Although the air flow deforming elements are illustrated as ripples 42 which are integral with and formed during the manufacture of the blade body member, such air flow deforming elements could be separate elements secured to the upper and/or lower surfaces of the blade. Such separate elements could, for example, be wires welded to the body member. The wires could be straight, curved or of any other suitable shape and cross-section.

FIG. 8 shows yet another variation of the invention wherein the air flow deforming elements are dimples 44 extending outwardly from the upper surface 38 and/or lower surface 40 which likewise could be formed during manufacture. A difference between the dimples 44 of FIG. 6 and the ripples 42 of FIG. 7 is the location of these air flow deforming elements. For example, the ripples 42 extend completely to the cutting edge while extending outwardly from the plane of the main portion of at least one of the upper surface and/or the lower surface. The dimples 44, however, are located completely inwardly of and spaced from the exposed outer portion of the first edge, such as the cutting edge 22. Preferably, the dimples 44 are located inwardly of, but near the ridge 29 which defines the innermost portion of the sharpened section of the cutting edge 22. As a result, the dimples need not have a sharpened exposed surface.

Although the air flow deforming elements 42 are illustrated as uniformly shaped ripples in FIG. 7 and the air flow deforming elements 44 are illustrated as spherical portions, the ripples and dimples may take other shapes and could be separate members, such as wire segments, secured by welding or other fastening techniques to the upper and/or lower surfaces 38,40 of the blade body member.

FIGS. 9-14 illustrate other possible forms of air flow deforming elements. For purposes of illustration, the variations are shown in only one leading edge, while the other leading edge is illustrated as having the air flow deforming elements in the form of the previously described indentations. Such variations, however, could be in both leading edges and/or in one or both trailing edges.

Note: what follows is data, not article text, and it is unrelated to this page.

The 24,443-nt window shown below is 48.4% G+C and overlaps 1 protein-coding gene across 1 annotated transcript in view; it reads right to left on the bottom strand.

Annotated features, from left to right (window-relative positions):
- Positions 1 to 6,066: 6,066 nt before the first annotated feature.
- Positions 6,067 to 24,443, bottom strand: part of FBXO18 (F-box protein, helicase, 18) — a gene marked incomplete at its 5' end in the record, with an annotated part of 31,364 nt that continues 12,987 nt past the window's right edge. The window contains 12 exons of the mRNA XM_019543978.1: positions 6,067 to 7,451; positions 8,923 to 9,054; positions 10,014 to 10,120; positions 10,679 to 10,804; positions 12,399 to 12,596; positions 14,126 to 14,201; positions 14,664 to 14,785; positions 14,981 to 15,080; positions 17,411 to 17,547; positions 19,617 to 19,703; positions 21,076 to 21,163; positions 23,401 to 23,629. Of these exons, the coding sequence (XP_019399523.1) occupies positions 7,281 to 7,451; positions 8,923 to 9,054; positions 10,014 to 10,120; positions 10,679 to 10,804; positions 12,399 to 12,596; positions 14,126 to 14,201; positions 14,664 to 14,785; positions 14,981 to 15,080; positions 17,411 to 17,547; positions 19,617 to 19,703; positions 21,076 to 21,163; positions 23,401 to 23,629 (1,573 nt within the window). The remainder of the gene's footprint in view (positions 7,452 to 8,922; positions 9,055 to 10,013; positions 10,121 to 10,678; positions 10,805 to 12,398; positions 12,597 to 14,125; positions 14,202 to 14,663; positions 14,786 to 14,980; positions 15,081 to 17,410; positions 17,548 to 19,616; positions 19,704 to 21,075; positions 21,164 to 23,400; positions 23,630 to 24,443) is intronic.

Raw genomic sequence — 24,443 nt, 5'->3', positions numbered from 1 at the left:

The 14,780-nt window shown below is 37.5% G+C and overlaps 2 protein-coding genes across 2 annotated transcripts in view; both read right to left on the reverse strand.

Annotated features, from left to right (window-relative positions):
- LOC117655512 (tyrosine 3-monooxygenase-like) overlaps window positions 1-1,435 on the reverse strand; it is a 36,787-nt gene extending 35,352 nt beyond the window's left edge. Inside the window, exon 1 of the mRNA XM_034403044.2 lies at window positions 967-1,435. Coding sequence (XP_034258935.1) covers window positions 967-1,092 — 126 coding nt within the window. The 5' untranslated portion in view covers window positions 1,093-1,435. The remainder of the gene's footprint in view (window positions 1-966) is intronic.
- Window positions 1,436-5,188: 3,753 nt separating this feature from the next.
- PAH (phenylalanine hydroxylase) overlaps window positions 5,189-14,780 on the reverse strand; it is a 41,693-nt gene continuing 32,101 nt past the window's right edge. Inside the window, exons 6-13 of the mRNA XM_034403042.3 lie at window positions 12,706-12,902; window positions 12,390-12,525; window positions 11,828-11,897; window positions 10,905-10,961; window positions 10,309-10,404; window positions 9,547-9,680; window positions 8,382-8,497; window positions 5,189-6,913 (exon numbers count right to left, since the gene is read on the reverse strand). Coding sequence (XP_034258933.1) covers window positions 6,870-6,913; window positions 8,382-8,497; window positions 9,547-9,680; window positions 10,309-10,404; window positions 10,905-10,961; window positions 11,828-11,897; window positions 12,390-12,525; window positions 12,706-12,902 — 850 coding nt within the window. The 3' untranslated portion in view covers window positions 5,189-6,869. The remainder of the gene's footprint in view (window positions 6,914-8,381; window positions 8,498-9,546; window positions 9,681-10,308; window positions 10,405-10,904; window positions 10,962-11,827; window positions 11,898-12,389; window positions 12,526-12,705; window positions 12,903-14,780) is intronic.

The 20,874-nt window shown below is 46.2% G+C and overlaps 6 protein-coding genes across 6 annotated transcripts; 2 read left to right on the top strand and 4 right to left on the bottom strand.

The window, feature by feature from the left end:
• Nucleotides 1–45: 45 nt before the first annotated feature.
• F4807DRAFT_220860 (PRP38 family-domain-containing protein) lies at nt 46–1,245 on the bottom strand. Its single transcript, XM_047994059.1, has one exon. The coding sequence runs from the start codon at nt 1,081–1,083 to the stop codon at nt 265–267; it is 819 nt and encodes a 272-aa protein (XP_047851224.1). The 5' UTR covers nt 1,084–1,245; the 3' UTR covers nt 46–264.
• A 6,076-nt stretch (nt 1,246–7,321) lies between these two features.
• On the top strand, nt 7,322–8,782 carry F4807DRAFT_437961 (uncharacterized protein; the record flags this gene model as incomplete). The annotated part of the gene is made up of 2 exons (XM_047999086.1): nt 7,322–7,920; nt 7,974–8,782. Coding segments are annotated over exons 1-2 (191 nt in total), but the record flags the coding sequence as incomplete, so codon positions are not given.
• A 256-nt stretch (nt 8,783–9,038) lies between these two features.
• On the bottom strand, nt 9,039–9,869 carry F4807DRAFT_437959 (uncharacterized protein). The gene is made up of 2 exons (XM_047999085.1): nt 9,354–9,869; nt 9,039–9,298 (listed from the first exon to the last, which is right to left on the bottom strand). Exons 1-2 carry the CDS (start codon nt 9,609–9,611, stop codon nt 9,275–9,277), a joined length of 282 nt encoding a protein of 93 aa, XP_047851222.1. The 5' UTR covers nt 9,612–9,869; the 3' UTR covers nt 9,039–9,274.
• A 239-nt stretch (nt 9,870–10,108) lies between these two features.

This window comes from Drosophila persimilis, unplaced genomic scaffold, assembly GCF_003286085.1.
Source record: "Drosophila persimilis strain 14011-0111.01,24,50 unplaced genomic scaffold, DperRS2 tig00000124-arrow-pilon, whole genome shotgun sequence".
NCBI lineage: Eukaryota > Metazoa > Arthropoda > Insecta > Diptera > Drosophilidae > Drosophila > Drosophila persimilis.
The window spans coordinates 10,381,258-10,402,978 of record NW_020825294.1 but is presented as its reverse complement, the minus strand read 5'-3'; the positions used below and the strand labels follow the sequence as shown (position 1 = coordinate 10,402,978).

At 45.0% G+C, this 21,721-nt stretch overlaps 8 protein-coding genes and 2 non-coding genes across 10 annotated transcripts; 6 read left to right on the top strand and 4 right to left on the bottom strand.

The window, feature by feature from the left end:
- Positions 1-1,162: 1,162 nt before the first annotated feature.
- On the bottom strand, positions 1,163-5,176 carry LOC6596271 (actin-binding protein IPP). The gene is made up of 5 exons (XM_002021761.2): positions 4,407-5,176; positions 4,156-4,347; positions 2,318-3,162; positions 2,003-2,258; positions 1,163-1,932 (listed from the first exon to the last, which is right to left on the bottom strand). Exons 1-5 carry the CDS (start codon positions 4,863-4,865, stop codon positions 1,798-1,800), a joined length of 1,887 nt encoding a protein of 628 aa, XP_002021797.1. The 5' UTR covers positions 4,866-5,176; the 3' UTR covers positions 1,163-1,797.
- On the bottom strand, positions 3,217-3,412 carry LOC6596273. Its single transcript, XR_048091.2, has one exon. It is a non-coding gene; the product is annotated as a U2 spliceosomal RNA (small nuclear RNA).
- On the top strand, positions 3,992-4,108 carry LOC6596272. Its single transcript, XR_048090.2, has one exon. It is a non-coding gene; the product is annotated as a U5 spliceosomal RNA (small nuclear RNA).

While it is preferable to have a cutting edge 22 extend completely from the tip 26 almost to the mounting hole 16, the cutting tip 22 could be of much smaller length. The invention could be practiced where the cutting edge is, for example, of a length of less than 1A the length from the tip 26 to the mounting hole 16. Where there is a shorter sharpened edge 22 it may be desirable to provide the air flow deforming elements in the adjacent blunt portion 28A (between the sharpened edge portions 22) of the leading edge rather than in the cutting or sharpened edge.

FIGS. 9-10 show a practice of the invention wherein the leading edge is formed with a plurality of spaced cutting edge portions 22 having an unsharpened or blunt portion 28 adjacent to each sharpened edge 22. The blunt portions 28 function as air flow deforming elements.

FIG. 11 shows yet a further practice of the invention which is similar to that of FIG. 9 except that the sharpened edge portions are in both the upper and lower surfaces of the blade with the lower surface sharpened edge 22B being shown in phantom and the upper surface sharpened edges 22 being shown in solid lines. Blunt portions 28A are adjacent the sharpened edge portions 22, 22B.

FIG. 12 shows yet another variation where the air flow deforming elements comprise one or more holes 46 extending completely through the blade. The holes 46 may be located at any suitable location in the elongated body member of the blade. Preferably the holes are located nearer to the leading cutting edge than to the unsharpened trailing edge, such as near shoulder 29, and preferably such holes would also be located on each side of the mounting opening 16.

FIGS. 13-14 show yet another variation wherein the air flow deforming elements comprise one or more projections 48 extending forwardly of the leading edge. Such projections are preferably in the blunt or unsharpened portion of the leading edge between sharpened edge portions 22, but could instead and/or also be in the sharpened edge 22, particularly where edge 22 is a single sharpened portion rather than the illustrated spaced sharpened edge portions. Where the projections are in the sharpened edge 22 such projections are preferably sharpened. A variation of the projections 48 illustrated in FIGS. 13-14, would be to have the projections extend not only forwardly of the leading edge, but also upwardly and/or downwardly from the upper and/or lower surfaces of the blade.